Google hit with $177 million antitrust fine in South Korea

In what has become an all too familiar occurrence, Google has been hit with another antitrust fine over its Android ecosystem and how its dominance limits the growth of other players in the market.

The fine this time around was handed out by the South Korea’s Fair Trade Commission (KFTC), with a sum of $177 million being imposed.

According to Korean outlet Yonhap News, the KFTC has been looking into Google since 2016 over how it has limited Samsung from utilising other mobile operating systems.

More specifically it cites the anti-fragmentation agreement (AFA) that Google compels manufacturers to sign as severely hampering competition.

The KTFC did not stop there either, with it instructing Google’s executives in the region to take corrective steps over its antitrust practices. To that end, on top of the $177 million fine, Google will need to ban the signing of an AFA with manufacturers moving forward.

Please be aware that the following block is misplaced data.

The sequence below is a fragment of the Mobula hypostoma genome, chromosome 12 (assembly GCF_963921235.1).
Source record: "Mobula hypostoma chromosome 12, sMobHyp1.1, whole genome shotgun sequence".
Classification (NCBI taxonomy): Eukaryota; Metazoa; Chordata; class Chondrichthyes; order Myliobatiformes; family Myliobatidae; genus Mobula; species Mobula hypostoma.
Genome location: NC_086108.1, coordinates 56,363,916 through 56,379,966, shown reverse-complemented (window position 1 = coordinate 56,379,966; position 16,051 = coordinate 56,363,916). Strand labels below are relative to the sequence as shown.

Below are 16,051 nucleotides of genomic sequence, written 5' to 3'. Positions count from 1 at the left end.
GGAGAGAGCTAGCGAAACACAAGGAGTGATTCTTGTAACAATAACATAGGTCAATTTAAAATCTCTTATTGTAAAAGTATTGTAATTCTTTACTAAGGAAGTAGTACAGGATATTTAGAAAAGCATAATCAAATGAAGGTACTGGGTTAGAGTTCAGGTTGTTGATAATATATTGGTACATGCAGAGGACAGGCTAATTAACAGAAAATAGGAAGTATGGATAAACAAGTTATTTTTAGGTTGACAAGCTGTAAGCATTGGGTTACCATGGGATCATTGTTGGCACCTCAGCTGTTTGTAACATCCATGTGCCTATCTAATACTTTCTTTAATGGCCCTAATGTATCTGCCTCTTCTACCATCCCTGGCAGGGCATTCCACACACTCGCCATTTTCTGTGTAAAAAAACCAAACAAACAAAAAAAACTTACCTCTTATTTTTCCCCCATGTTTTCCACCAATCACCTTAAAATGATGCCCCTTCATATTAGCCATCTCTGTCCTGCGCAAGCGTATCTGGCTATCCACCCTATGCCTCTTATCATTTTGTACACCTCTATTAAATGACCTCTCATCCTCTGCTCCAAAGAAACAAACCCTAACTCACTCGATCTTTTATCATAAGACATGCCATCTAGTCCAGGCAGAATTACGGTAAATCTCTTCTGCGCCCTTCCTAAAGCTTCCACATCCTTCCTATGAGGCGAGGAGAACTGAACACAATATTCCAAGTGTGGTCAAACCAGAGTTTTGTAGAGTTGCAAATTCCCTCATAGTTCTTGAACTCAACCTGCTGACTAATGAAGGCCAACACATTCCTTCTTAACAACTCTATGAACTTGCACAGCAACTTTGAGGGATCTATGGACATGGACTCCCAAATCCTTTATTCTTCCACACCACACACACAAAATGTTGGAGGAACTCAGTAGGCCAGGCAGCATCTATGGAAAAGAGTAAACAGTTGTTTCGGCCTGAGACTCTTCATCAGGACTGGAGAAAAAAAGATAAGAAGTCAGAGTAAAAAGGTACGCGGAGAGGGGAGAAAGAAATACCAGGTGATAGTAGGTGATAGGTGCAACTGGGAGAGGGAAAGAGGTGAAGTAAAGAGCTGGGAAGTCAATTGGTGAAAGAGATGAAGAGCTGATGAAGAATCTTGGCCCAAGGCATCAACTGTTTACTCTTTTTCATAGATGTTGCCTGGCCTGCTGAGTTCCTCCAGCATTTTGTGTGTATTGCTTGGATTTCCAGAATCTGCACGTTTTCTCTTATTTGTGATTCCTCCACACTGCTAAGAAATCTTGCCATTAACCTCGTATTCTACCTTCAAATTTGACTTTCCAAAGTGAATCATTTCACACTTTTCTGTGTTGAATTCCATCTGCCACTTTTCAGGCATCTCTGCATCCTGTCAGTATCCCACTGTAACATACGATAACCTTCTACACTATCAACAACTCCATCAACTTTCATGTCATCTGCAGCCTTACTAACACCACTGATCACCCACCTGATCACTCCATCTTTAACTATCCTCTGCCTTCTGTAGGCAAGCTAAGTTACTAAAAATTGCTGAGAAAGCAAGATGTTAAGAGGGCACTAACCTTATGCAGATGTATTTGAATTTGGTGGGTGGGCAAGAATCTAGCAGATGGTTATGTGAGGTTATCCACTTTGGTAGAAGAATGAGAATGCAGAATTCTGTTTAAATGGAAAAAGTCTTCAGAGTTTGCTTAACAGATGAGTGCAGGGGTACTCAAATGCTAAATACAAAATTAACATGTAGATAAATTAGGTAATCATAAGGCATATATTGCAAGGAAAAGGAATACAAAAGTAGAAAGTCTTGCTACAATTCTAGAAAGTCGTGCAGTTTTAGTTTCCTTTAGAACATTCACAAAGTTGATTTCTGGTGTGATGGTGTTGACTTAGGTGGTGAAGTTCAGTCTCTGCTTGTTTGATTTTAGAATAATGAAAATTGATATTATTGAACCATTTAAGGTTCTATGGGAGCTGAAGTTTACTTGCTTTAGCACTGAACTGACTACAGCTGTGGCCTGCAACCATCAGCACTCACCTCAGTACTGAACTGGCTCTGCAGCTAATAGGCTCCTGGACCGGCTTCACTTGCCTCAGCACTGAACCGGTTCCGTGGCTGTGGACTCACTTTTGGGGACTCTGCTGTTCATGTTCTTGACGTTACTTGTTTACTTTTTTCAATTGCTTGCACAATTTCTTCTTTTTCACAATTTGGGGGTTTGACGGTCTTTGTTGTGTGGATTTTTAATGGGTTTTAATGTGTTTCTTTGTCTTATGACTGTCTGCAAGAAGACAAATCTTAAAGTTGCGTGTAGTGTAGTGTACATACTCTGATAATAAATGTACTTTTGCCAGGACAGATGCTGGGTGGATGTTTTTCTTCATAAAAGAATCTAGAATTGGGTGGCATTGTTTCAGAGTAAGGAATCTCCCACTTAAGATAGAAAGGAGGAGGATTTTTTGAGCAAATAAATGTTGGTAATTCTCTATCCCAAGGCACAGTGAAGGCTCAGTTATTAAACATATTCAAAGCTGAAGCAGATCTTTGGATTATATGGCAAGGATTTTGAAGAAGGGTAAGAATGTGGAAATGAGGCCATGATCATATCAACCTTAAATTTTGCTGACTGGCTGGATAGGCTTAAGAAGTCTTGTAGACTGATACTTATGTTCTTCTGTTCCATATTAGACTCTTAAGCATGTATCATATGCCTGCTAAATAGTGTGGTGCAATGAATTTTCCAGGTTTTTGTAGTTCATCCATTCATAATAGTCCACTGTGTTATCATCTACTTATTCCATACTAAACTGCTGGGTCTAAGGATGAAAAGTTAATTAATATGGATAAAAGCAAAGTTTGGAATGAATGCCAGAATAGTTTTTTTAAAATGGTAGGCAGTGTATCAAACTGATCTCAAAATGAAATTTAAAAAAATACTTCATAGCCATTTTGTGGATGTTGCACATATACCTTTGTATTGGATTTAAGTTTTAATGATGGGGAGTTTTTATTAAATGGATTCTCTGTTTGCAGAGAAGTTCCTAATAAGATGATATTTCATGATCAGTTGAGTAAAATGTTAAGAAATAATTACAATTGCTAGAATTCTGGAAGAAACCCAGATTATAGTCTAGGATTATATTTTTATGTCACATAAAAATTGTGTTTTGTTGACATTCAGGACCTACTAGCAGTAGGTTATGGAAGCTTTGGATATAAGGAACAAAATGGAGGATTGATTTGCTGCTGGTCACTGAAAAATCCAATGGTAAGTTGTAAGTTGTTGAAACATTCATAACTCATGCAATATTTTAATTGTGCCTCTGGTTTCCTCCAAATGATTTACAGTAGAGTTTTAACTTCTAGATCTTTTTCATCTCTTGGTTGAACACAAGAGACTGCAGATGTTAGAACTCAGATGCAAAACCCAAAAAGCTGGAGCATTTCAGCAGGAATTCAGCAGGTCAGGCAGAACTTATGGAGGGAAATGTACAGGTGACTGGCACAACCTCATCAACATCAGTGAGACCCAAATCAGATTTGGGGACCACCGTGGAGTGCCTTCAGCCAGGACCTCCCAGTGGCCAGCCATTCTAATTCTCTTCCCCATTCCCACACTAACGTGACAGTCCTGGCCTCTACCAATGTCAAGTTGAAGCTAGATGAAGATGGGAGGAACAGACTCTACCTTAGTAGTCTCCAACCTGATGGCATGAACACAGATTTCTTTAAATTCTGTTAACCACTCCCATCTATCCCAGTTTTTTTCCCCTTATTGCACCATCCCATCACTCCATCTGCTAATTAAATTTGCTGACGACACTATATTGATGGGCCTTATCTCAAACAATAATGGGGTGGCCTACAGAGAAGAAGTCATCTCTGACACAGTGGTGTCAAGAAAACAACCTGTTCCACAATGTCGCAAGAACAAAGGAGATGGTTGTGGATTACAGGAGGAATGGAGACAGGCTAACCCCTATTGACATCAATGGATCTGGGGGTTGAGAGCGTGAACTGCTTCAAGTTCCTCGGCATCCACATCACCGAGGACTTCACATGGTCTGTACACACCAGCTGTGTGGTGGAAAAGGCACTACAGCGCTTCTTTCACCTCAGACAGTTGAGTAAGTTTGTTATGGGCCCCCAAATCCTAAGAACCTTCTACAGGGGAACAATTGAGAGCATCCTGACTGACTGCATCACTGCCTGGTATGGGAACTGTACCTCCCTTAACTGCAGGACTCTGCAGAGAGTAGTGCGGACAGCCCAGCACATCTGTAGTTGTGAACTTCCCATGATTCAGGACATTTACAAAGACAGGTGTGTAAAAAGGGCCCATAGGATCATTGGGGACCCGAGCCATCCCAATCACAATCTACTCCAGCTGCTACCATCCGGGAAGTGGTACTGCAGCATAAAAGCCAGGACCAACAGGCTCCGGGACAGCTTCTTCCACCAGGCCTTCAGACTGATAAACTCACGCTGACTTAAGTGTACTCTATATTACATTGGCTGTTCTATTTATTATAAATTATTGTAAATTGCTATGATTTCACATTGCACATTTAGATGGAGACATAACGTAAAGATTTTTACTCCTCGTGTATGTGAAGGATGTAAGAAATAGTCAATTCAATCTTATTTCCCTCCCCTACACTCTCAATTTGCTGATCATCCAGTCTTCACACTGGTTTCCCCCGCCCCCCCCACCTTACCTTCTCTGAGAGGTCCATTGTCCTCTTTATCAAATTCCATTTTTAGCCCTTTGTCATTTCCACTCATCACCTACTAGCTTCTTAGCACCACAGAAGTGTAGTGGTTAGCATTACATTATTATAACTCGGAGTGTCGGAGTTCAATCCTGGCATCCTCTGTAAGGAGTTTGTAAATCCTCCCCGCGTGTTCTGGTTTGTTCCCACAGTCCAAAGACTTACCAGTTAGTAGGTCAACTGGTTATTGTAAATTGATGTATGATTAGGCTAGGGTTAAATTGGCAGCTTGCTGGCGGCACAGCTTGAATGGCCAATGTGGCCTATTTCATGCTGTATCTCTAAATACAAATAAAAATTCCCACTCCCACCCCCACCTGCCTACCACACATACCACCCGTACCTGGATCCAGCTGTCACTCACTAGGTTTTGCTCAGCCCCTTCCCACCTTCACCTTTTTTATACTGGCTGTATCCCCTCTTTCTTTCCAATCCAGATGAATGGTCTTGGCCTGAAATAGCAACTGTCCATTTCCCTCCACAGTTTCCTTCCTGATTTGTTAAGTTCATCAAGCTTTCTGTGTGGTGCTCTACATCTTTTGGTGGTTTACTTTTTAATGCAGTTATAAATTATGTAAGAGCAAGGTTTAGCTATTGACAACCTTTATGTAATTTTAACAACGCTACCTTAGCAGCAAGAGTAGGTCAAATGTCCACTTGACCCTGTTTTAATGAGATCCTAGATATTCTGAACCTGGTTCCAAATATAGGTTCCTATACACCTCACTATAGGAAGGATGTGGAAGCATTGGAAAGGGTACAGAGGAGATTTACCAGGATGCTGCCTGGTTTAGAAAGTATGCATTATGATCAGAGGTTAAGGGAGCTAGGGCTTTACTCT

“We expect the latest measures will help set the stage for competition to revive in the mobile OS and app markets. This is also expected to help the launch of innovative goods and services in smart device markets,” the organisation said in a statement.

As expected Google says it plans to appeal the decision, noting that the KFTC has failed to recognise the many positives that the ecosystem provides as well.

“The KFTC’s decision released today ignores these benefits, and will undermine the advantages enjoyed by consumers. Google intends to appeal the KFTC’s decision,” a spokesperson told Bloomberg.

Like many other parts of the globe, it appears as if regulators are taking a harsher view of mobile ecosystem platforms and operators.

In the case of South Korea, the KFTC also confirmed recently that it is passing legislation to ensure app developers can use third-party payment options in the Google Play Store and Apple App Store.

Locally, these operators have been able to shirk any probing, but the recent implementation of PoPIA could change all that.

[Image – Photo by Daniel Romero on Unsplash]


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